Antioxidant capacity, biomarkers for dementia, and mini mental state examination score of patients
Table 2 shows the antioxidant capacity, biomarkers for dementia, and MMSE scores of patients after stratification by coenzyme Q10 status. A slightly lower level of serum TAC was found in the patients with low plasma coenzyme Q10 level compared with those with high plasma coenzyme Q10 level (p = 0.06), similarly shown in patients with low plasma coenzyme Q10/TC (p = 0.08) and low WBC coenzyme Q10 levels (p = 0.07). In addition, patients with low WBC coenzyme Q10 level exhibited a significantly lower level of RBC TAC than those with a higher level of WBC coenzyme Q10 (p = 0.04). Regarding biomarkers for dementia, patients with low plasma coenzyme Q10/TC (p = 0.05) or low WBC coenzyme Q10 levels (p = 0.02) exhibited a significantly higher level of serum amyloid β-42. A similar trend was found in the serum amyloid β-42/40 ratio in patients with low plasma coenzyme Q10/TC (p = 0.08) or low WBC coenzyme Q10 (p = 0.01), while patients with low level of WBC coenzyme Q10 had a slightly lower level of serum amyloid β-40 (p = 0.08). However, there was no significant difference in the level of tau protein after stratified by coenzyme Q10 status. In the MMSE score, patients with low coenzyme Q10 status had a significantly lower MMSE score than those with high coenzyme Q10 status (plasma coenzyme Q10, p = 0.01; coenzyme Q10/TC, p = 0.02).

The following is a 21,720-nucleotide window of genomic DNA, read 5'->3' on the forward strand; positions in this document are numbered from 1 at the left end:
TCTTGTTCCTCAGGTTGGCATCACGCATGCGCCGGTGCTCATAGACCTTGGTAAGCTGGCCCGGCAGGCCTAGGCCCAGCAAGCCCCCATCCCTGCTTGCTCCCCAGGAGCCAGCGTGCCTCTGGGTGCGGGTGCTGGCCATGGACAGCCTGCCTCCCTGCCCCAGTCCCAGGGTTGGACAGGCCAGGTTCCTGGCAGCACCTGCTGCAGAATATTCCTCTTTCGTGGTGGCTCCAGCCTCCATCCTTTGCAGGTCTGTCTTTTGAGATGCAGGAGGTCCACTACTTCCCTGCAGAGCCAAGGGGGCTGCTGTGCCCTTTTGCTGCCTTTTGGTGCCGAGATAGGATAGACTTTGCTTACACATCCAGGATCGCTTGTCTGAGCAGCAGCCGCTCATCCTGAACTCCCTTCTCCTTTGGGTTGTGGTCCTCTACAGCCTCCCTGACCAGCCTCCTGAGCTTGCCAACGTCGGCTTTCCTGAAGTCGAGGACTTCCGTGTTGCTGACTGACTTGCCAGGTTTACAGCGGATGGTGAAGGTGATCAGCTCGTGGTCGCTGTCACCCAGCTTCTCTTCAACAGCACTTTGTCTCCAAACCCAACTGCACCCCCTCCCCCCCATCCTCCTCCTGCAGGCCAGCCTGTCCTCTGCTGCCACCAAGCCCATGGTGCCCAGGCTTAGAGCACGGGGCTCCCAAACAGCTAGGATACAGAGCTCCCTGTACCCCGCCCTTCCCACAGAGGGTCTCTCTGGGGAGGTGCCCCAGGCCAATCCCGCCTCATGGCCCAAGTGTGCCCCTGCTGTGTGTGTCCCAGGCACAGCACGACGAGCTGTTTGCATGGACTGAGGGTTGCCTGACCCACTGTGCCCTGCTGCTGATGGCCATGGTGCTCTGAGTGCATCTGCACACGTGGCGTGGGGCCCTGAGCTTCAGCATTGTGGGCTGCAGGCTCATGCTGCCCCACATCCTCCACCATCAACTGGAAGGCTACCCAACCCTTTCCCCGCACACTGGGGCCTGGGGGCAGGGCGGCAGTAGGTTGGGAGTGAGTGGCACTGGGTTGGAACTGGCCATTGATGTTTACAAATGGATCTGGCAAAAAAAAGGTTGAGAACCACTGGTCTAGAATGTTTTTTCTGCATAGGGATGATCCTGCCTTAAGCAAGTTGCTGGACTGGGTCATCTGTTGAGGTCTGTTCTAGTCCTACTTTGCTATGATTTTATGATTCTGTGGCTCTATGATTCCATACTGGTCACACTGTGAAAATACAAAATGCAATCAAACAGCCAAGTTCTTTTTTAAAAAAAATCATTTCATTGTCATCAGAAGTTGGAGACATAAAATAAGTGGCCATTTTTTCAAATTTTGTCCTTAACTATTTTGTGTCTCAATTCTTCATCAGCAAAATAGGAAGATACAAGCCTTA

Table 2. Antioxidant capacity, biomarkers for dementia, and MMSE score of patients after stratified by coenzyme Q10 status.
Correlations between biomarkers for dementia and antioxidant capacity
The correlations between biomarkers for dementia and antioxidant capacity are shown in Figure 1. The level of serum amyloid β-42 (r = −0.25, p = 0.02), serum amyloid β-40 (r = 0.29, p = 0.01), and amyloid β-42/40 ratio (r = −0.34, p < 0.01) were significantly correlated with the level of serum TAC, as well as in the patients with moderate dementia (Figure 1A). In addition, the level of serum amyloid β-40 (r = 0.33, p < 0.01) and amyloid β-42/40 ratio (r = −0.29, p < 0.01, Figure 1B) were significantly correlated with the level of RBC TAC, and the significant correlations were also found in patients with mild dementia (Figure 1B). However, there was no significant correlation between tau protein and antioxidant capacity (Figures 1C,D).